Leadership and Cooperation in Academia
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Leadership and Cooperation in Academia

Reflecting on the Roles and Responsibilities of University Faculty and Management

Edited by Roger Sugden, Marcela Valania and James R. Wilson

Across the world academic institutions are being questioned by their stakeholders and pressured to change. Answering these questions requires that academics and professional managers in universities think about their work, its value and organisation. The book highlights the need for space and stimulus to reflect on the responsibilities, roles and expectations that they identify for themselves, and that others place upon them – then, they might be better able to understand and to act. Similarly, policymakers and higher education commentators need the space and stimulus to reflect on the role of universities. This book will provide this space and an invaluable contribution to the stimulus.
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Chapter 3: Balancing the core activities of universities: for a university that teaches

Reflecting on the Roles and Responsibilities of University Faculty and Management

Gert Biesta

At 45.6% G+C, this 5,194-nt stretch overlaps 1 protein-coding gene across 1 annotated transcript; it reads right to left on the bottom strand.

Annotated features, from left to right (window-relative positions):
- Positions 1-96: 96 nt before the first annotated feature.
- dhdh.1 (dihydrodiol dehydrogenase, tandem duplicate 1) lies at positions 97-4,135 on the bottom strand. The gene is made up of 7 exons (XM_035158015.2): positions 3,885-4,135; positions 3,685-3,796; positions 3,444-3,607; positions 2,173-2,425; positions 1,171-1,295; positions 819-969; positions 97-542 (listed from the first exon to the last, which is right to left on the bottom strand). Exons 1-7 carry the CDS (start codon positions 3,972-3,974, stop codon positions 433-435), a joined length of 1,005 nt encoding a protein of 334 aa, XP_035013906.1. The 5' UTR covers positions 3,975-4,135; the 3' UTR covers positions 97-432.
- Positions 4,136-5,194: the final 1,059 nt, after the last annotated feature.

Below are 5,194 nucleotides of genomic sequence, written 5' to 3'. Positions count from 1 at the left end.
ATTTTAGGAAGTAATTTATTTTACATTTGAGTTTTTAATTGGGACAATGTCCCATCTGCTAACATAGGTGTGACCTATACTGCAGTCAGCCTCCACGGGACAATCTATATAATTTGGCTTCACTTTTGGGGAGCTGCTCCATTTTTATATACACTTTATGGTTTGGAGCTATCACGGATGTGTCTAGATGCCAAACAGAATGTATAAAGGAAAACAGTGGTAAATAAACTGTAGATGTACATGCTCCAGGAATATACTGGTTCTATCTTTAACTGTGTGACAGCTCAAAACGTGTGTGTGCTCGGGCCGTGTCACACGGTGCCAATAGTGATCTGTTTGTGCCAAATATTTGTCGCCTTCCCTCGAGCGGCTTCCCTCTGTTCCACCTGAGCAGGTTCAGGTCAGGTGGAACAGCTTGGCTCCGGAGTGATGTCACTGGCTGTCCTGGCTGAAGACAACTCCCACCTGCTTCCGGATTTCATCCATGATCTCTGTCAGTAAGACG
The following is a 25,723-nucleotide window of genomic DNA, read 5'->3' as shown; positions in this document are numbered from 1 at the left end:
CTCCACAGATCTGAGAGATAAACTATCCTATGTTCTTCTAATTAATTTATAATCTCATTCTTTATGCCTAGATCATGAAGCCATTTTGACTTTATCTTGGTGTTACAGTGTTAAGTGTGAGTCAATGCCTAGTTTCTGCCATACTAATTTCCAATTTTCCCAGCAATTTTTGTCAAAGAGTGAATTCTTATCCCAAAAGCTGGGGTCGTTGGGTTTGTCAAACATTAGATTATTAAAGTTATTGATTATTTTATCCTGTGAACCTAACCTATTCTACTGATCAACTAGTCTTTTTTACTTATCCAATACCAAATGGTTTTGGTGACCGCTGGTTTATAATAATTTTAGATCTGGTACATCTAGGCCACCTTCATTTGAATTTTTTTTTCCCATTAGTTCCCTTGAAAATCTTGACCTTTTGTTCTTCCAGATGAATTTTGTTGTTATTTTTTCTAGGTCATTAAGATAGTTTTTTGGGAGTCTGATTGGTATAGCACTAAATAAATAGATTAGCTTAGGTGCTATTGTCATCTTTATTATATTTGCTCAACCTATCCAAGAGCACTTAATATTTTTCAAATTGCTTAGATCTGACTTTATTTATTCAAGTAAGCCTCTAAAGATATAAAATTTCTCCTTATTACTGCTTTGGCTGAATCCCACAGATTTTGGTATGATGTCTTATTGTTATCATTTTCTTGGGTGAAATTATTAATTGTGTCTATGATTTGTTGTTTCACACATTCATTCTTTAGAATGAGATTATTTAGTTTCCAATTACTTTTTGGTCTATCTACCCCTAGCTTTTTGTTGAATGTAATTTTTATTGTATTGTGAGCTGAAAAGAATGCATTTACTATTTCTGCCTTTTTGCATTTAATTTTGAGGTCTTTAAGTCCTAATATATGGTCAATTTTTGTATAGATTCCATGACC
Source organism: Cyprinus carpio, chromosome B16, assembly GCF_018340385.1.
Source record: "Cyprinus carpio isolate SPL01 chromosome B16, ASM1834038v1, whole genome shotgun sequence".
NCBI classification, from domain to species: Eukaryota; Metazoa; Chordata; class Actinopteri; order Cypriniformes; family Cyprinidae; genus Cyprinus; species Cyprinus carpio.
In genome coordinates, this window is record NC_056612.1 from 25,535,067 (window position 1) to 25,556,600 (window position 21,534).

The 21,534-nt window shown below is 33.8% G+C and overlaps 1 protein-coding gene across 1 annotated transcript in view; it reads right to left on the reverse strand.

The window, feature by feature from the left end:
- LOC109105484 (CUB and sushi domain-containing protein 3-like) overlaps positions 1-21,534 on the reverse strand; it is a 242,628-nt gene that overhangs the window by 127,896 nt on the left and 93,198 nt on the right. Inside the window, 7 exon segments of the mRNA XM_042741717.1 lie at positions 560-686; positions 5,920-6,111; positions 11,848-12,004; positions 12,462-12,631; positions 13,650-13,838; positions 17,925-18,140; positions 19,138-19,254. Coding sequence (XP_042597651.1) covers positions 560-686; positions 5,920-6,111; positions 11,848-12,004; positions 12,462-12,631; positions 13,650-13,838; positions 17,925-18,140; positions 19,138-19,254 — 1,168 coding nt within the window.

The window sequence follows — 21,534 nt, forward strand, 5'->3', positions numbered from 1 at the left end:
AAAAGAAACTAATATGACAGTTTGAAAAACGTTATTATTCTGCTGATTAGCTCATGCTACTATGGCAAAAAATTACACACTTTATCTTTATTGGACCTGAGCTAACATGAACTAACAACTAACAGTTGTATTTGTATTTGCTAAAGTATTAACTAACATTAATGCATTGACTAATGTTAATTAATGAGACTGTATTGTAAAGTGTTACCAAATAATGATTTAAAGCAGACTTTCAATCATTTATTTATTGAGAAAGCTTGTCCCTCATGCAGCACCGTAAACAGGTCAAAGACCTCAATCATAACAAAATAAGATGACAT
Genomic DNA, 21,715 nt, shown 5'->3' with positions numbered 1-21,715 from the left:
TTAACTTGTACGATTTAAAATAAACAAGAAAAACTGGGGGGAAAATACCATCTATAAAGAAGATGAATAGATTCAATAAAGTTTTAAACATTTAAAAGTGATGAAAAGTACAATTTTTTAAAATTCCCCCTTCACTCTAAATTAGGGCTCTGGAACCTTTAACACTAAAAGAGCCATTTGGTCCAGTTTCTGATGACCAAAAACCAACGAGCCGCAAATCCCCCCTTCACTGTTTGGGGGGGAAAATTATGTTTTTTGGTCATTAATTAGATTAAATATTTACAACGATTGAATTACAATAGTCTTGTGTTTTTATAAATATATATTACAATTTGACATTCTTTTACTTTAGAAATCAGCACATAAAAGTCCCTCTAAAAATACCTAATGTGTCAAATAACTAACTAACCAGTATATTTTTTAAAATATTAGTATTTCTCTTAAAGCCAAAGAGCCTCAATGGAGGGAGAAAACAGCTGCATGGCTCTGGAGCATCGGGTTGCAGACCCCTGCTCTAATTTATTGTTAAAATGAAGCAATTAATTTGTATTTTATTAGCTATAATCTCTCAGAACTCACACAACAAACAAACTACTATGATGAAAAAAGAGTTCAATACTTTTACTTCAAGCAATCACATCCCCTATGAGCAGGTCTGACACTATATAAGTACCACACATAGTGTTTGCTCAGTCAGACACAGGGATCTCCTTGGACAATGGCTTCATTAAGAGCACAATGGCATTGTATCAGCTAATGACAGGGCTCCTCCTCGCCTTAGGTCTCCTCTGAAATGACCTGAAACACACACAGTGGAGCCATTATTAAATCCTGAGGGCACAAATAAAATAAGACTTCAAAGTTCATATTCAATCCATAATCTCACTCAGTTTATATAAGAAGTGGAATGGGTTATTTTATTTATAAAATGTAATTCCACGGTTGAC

The question as to how to balance the core activities of the university can be taken as a simple technical question. In that case – and on the assumption that there are three core activities: teaching, research and service – balancing would mean something like doing one-third of each. One may perhaps wish to argue that everything a modern university does should be research-led, research-based or research-driven, in which case the balancing would be a matter of putting research first and making sure that the other activities follow proportionally. Or one might want to make the case that the university should first and foremost provide service – service to the community, service to society, or service to the economy, for example – in which case considerations of service should drive teaching and research. Yet this already shows that the question of balancing is actually never simply an arithmetical issue but leads us straight to the question of what the university is for. This is the question I will pursue in this chapter in order to develop a line of thinking that may help in engaging with the question of balancing in a more imaginative way.

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